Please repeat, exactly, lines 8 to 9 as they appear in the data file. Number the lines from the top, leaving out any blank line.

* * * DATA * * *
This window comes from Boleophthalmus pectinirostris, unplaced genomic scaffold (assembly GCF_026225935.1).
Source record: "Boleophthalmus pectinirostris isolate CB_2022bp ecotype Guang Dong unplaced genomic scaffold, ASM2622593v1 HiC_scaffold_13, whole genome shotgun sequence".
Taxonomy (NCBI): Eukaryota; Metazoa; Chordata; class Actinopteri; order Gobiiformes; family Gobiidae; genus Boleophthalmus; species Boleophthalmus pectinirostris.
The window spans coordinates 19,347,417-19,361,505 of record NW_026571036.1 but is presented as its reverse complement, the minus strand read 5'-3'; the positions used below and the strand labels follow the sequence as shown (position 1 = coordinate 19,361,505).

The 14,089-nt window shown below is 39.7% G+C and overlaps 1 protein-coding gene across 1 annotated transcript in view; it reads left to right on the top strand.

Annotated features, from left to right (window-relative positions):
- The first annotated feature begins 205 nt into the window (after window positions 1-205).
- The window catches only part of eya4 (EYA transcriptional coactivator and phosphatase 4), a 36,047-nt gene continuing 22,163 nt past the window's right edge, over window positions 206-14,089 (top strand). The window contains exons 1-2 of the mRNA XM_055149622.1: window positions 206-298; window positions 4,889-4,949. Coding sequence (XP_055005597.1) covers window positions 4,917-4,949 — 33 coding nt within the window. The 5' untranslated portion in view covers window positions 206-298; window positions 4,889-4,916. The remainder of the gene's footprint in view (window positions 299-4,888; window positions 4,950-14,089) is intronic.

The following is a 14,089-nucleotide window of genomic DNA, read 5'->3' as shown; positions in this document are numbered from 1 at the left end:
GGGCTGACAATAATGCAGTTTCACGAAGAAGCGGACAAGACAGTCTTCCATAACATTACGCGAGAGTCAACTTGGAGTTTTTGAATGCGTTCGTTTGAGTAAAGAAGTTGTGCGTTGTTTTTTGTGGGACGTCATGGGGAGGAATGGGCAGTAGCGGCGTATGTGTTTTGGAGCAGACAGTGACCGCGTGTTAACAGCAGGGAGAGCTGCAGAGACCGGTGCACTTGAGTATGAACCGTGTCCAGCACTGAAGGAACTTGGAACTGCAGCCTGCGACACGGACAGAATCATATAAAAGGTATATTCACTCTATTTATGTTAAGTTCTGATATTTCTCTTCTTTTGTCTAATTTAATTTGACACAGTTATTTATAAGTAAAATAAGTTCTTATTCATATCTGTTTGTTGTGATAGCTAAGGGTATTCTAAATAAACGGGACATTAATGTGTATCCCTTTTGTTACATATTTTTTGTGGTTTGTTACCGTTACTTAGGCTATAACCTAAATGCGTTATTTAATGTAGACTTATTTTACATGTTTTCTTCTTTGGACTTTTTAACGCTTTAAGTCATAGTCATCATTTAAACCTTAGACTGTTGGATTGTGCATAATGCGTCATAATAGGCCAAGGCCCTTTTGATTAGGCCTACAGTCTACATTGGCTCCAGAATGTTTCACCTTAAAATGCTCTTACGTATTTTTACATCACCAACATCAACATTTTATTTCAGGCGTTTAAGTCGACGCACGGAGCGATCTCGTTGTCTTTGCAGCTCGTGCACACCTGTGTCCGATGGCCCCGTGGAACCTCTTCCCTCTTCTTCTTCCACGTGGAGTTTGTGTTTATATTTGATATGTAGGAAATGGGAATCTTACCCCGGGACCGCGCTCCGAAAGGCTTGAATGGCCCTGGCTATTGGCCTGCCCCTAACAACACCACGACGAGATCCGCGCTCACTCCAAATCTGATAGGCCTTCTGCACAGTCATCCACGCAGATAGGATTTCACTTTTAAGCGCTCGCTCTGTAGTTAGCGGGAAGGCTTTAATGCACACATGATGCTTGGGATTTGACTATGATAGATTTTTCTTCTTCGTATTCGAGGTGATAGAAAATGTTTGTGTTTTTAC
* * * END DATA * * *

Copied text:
- The window catches only part of eya4 (EYA transcriptional coactivator and phosphatase 4), a 36,047-nt gene continuing 22,163 nt past the window's right edge, over window positions 206-14,089 (top strand). The window contains exons 1-2 of the mRNA XM_055149622.1: window positions 206-298; window positions 4,889-4,949. Coding sequence (XP_055005597.1) covers window positions 4,917-4,949 — 33 coding nt within the window. The 5' untranslated portion in view covers window positions 206-298; window positions 4,889-4,916. The remainder of the gene's footprint in view (window positions 299-4,888; window positions 4,950-14,089) is intronic.

The following is a 14,089-nucleotide window of genomic DNA, read 5'->3' as shown; positions in this document are numbered from 1 at the left end: